Seven out of the nine teams described excellence at information processing as a key characteristic of adaptive teams, and it was one of the top three characteristics mentioned by the team members we interviewed. “This isn’t about transmitting or receiving information but synthesizing the information,” said an executive at a medical-technology company. “When I use the word ‘synthesis,’ I’m describing people and teams that aren’t just a passive vessel but whose collective intelligences are the ingredients going into a soup. When you combine them together, all of a sudden you have the world’s greatest gumbo.”
Freedom Within a Framework. In addition to setting a common direction, adaptive leadership teams establish a framework within which the organization can experiment. Team leaders are empowered to take bold risks within agreed-to parameters, with failure seen as a possible and an acceptable outcome. Failure is only debilitating if the lessons learned are not disseminated and applied quickly. In this environment, employees earn greater autonomy to make decisions and investments as a reward for meeting objectives. “We set aggressive targets and give ‘blank checks’ to teams to move forward with their own plan, and the teams have responded positively and met all of their objectives,” concluded an executive of a food company.
Less than 50 percent of the companies interviewed focus on freedom within a framework as an adaptive capability. It may be a blind spot for leaders or a difficult trait to instill, since this principle had been effectively put into practice at only 33 percent of the companies we surveyed.
Boundary Fluidity. Adaptive teams can move both horizontally across roles and vertically to connect with the next level of leadership down from them. Team members can play out of position and pinch-hit for others at a moment’s notice, regardless of their role or how long they have been on the team. An operations person can oversee a human resources initiative, for instance. This role fluidity strengthens the bonds among team members. Also, team members do not see themselves as “masters of the universe” whose physical distance and behavioral norms somehow disconnect them from the organization. Senior-level leaders build a “neural network” of frequent conversations with the next level of managers down, exchanging more accurate information and establishing the trust necessary when a company needs to rapidly move in a new direction.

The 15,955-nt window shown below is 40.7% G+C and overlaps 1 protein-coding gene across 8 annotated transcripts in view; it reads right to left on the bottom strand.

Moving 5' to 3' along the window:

“The feeling that people have your back is a fabulous thing,” said an executive at an investment company. “This truly is a sense of comfort and confidence.” Only about half the leadership teams studied discussed boundary fluidity as an adaptive trait, however, showing that it takes practice to make this part of the leadership DNA.
While the leadership teams in the study displayed varying degrees of shared leadership, in the most adaptive teams, the CEO plays a distinctive role in creating the team context for adaptation. These top leaders are prescient enough to know what their teams need to succeed. And they go beyond the basics to more thoughtfully use their authority and influence. “My role is about destination- and standard setting, not about dictating how everything happens,” said the division leader of a financial services company.
Recent neuroscientific research shows that learning new things activates the most energy-intensive part of the brain. Adaptive leaders understand this intuitively and are therefore dedicated to identifying and employing the most effective approaches to driving organizational learning and change. They enable people to solve problems on their own as well, and reward accomplishment with autonomy, giving individuals a way to engage in additional independent problem-solving in the future. Furthermore, the more discerning CEOs excel at practices that create a team context for successful adaptation. (See Exhibit 2 below.)
To increase the level of adaptation within a leadership team and throughout the organization, adaptive leaders can take the following steps.
Ultimately, to create competitive advantage, companies—and the senior teams that run them—require a level of adaptation that a top leader cannot accomplish alone. Leaders who understand this reality can take specific steps to enhance their ability to create teams that adapt appropriately to any business context.